You may have seen people wearing sunflower lanyards on the bus, in the supermarket or at the airport and not thought much of it. But it’s part of a scheme that has been rolled out across the UK to support passengers who have a hidden disability.
By wearing the sunflower lanyard, it allows staff to assist the passengers discreetly if they need their help without having to verbally disclose it to them. Some examples of hidden disabilities are autism, ADHD, dementia, mental health issues and visual impairments.
The lanyards can be requested and are given out free at participating organisations, such as London Heathrow Airport, Gatwick Airport and Manchester Airport. They can often be collected from customer services desks, but it is advisable to get in touch with them before your trip.
As well as airports, supermarkets such as Sainsbury’s, Tesco and Marks & Spencer have also got involved in the scheme this year and are trialling it at their stores in the UK.
For those with hidden disabilities, it’s not always easy to ask for help without the fear of being judged and sunflower lanyards helps reduce that. Manchester Airport has also recently opened a Sunflower room where passengers can get away from the busy departure lounges if needed.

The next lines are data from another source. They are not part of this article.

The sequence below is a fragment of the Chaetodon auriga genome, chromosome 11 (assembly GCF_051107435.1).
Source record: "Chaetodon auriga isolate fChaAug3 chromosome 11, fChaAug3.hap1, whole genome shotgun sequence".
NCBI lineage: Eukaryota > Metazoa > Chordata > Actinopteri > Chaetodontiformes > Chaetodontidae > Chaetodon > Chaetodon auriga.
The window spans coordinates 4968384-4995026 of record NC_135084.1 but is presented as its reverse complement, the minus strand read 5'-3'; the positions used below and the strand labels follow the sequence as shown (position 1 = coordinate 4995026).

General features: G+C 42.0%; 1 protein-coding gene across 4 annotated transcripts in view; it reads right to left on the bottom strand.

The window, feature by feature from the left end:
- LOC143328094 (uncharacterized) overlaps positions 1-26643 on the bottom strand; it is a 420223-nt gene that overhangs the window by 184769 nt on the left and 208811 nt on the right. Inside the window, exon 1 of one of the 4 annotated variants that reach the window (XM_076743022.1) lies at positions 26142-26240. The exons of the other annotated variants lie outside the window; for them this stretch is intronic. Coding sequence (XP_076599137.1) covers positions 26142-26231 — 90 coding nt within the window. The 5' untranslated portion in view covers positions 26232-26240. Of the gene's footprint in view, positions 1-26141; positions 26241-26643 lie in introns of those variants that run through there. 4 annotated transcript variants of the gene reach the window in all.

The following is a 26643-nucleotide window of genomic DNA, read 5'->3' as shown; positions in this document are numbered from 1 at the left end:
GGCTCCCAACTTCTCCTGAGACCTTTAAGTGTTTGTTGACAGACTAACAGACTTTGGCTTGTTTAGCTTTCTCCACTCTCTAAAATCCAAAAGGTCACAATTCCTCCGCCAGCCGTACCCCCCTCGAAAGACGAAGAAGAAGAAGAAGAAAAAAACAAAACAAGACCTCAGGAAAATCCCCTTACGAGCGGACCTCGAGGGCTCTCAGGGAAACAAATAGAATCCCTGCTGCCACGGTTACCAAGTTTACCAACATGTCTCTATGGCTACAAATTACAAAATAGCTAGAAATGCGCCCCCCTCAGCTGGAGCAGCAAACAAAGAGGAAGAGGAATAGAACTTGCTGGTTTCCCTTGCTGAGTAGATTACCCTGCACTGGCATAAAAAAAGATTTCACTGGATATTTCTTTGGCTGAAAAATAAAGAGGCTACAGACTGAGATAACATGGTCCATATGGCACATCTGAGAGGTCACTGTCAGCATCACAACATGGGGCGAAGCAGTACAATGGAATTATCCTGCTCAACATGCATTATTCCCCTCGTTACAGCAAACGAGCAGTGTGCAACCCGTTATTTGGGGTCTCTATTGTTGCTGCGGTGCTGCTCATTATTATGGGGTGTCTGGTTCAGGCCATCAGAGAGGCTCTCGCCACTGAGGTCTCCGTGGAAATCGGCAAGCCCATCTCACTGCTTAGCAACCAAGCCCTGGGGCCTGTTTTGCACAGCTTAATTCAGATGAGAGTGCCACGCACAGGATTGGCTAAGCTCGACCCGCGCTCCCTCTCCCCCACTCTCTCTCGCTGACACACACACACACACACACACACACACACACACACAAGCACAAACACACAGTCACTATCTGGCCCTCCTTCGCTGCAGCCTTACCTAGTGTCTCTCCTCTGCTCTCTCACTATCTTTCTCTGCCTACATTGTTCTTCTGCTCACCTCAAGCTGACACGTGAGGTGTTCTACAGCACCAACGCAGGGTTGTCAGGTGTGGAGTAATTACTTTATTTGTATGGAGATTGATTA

According to Airport Focus International, passengers with hidden disabilities requesting assistance at Gatwick Airport has risen by 47 per cent year on year since it launched.
If you need a sunflower lanyard, here's how to get one:
If you shop at Sainsbury's or Marks and Spencers, you can get a free sunflower lanyard by going to the customer services desk and requesting one. Both of these stores have just rolled out the scheme nationwide so will be avaliable in all stores.
If you are due to travel from a major UK airport, you can request a lanyard from the airport assistance desk. However, it is advisable to order one in advance at your chosen airport so you can pick it up easily on the day or get it posted to your home address.
Sunflower lanyards are now recognised on the London North Eastern Railway (LNER) and are avaliable to collect from any LNER station, or you can get in contact with their customer services team through phone, email or social media.
Eureka, a children's museum, is the first visitor attraction to roll out the scheme and can offer disabled visitors free support such as fast-track admission and access to a Chill Out room.
You can also buy a sunflower lanyard from the Hidden Disabilities Store website.